Lay summary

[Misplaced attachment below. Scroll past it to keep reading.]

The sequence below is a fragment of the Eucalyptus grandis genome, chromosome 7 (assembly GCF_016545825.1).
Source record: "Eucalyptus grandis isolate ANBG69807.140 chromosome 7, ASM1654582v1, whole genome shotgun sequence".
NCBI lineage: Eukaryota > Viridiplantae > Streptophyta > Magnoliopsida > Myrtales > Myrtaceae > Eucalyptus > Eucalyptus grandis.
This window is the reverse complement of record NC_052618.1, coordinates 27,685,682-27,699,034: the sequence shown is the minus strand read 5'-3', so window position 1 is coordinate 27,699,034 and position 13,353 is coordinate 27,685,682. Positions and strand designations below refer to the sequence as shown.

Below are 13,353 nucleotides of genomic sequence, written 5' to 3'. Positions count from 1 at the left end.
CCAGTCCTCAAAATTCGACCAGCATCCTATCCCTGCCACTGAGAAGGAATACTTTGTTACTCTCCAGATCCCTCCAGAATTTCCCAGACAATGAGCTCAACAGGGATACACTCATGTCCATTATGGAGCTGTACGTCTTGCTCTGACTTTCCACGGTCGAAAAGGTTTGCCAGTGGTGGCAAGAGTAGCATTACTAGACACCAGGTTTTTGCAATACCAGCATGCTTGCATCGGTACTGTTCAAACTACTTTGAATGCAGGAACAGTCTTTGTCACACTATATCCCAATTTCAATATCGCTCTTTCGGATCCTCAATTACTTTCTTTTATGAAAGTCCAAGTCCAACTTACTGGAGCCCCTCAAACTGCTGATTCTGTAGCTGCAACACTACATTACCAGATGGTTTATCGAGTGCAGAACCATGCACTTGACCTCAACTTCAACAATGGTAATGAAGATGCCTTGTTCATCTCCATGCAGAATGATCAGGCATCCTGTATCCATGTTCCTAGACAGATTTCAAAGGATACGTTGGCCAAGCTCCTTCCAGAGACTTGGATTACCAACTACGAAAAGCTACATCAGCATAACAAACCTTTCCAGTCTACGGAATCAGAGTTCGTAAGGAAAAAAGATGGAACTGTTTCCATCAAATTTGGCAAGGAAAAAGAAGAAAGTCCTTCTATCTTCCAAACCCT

Flowering plants generally reproduce sexually, generating progeny through double fertilisation of the egg and central cell. Some flowering plants reproduce without sex employing an alternative, closely related, asexual reproductive strategy, known as apomixis. This deviation from sexual reproduction avoids meiosis (reductional division) and fertilisation and is thought to have evolved from the spatial and temporal deregulation of the sexual processes. More specifically (i) meiosis is circumvented (apomeiosis); (ii) the egg is activated without fertilisation (parthenogenesis); and (iii) functional endosperm is produced. These elements of apomixis are likely to depend on de-regulated gene expression in the nucellus (apomeiosis), the egg cell (parthenogenesis), and the central cell in apomicts that produce autonomous endosperm. Harnessing apomictic technology will permit the development of crop plants that allow agriculture to benefit from the indefinite fixation of hybrid vigour, since apomictic progeny are maternal clones.Experimentally, biological processes can be deregulated using mutagenic approaches, such as mis-expression, silencing or mutation. Since apomixis is a dominant trait, we will adopt a gain-of-function approach to deregulate gene expression in specific cell-types important for reproductive development. We will develop a two-component system that provides reliable, conditional gene activation.The early nucellus and egg cell will be targeted to mis-express tagged genes. An inducible chimeric transcription factor will be expressed in the either early nucellus or the egg cell. Randomly tagged genes will be transactivated in these tissues and plants screened for apomictic qualities. Apomeiotic mutants are likely to be either sterile or produce triploid (3n) progeny after fertilisation. Sterility is easily assayed and triploids can be identified using a simple flow cytometry screen. Parthenogenetic mutants will be isolated using a conditionally male sterile Arabidopsis line. Plants showing aspects of seed development under conditions favouring male sterility will identify genes that, when mis-expressed, produce parthenogenetic qualities.